Oct
08
2013
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A closer look at Percona Server 5.6

Yesterday we announced the GA release of Percona Server 5.6, the latest release of our enhanced, drop-in replacement for MySQL. Percona Server 5.6 is the best free MySQL alternative for demanding applications. Our third major release, Percona Server 5.6 offers all the improvements found in MySQL 5.6 Community Edition plus scalability, availability, backup, and security features some of which are found only in MySQL 5.6 Enterprise Edition.

Percona Server 5.6 comes with:

General performance improvements
MySQL 5.6 by itself comes with a great list of performance fixes, however what we discovered that their focus was on small datasets that fit into memory. In other words, mostly on CPU-bound workloads.

In our research we found that in IO-bound cases there is still room for improvement so we took action:

For performance improvements and testing I would like to give credit to Percona engineers Laurynas Biveinis and Alexey Stroganov.

Diagnostics via TABLE/INDEX/USER STATISTIC and slow query log
Even with MySQL 5.6′s rich PERFORMANCE_SCHEMA information, we decided to keep our diagnostics. Why? Because it is very easy to use. Check Domas’ post on this topic.

Integration with Percona XtraBackup: “Real” incremental backups and Archive logs backups
Percona Server comes with following backup features:

  • Changed page tracking AKA “Real” incremental backups. Using this feature will avoid full table scans for incremental backups, and information on changed pages is now available in bitmap files.
  • Archive Logs. An alternative way to perform incremental backups by copying InnoDB transactional logs and applying them to backup.

These features are unique to Percona Server, and, in combination with Percona XtraBackup, they allow users to achieve greater flexibility in backup schemas.

Statement timeouts
This feature was ported from Twitter’s fork of MySQL and allows users to control execution time of statements.

You are welcome to review what has changed in Percona Server 5.6 in our summary, compare with previous Percona Server releases, or compare with MySQL 5.6.

How do we do QA of Percona Server
For QA testing I want to give credit to Roel Van De Paar and his Random Query Generator extensions specific for new Percona Server features. By using RQG together with a new option combinatorics approach (expect a blog post on this soon), we are confident in the quality of Percona Server.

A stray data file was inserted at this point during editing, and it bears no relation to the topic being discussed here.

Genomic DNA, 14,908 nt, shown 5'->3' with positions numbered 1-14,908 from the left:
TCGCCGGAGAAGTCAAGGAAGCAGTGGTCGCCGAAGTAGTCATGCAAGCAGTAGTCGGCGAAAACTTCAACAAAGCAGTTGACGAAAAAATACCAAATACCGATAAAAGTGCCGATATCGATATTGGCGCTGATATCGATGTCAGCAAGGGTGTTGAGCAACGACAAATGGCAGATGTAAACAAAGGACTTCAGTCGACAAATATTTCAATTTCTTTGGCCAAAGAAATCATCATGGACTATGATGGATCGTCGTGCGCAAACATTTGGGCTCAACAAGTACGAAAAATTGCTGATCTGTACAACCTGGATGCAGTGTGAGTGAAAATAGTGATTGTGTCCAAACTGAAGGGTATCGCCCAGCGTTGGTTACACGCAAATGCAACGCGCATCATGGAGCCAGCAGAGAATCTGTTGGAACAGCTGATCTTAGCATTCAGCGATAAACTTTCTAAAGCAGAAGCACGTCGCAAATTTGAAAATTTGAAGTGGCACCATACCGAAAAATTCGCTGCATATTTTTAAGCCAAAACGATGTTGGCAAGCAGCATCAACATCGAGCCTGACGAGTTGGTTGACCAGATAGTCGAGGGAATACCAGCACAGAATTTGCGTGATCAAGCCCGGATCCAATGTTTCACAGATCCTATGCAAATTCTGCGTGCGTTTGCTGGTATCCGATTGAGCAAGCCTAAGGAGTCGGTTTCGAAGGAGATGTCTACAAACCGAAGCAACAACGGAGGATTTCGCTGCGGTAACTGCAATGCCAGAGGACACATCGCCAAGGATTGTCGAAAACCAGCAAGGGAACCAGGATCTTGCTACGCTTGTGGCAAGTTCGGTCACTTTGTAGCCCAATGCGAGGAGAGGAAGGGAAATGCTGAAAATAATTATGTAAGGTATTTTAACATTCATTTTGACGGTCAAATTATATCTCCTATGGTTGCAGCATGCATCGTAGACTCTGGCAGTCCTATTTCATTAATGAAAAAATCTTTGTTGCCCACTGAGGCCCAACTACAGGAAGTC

Also, we found, reported and fixed quite a large number of bugs for upstream MySQL.

Performance results
And of course I want to share benchmark results. What kind of performance gain can we expect with all these performance improvements I explained above?

For tests I took sysbench OLTP read-write workload with pareto distribution. The dataset is 32 tables, 10mln rows each, which totals about ~77GB of data. Our interest is intensive IO-bound workload, so buffer_pool size is 25GB and we ran the load in 250 user threads.

For hardware I used a Cisco UCS 250 server with two Intel(R) Xeon(R) CPU X5670, Ubuntu 12.04.3 LTS as the OS and very high-end PCIe SSD storage (capable of 100,000 IOPS in random 16KB writes).

So let’s compare Percona Server 5.6 and MySQL 5.6 in this workload. The graph shows timeline for 30 mins run with 1 sec resolution.
Throughput (more is better):
PS-thr
95% Response time (less is better):
PS-rt

We find that Percona Server 5.6 provides 2x better performance (in both throughput and response time) with much less variance.

This is possible to achieve by decreasing internal contention in InnoDB and prioritizing page cleaner thread and free list refill.

Now let me share configuration files for this run:

[mysqld]
innodb_data_file_path=ibdata1:10M:autoextend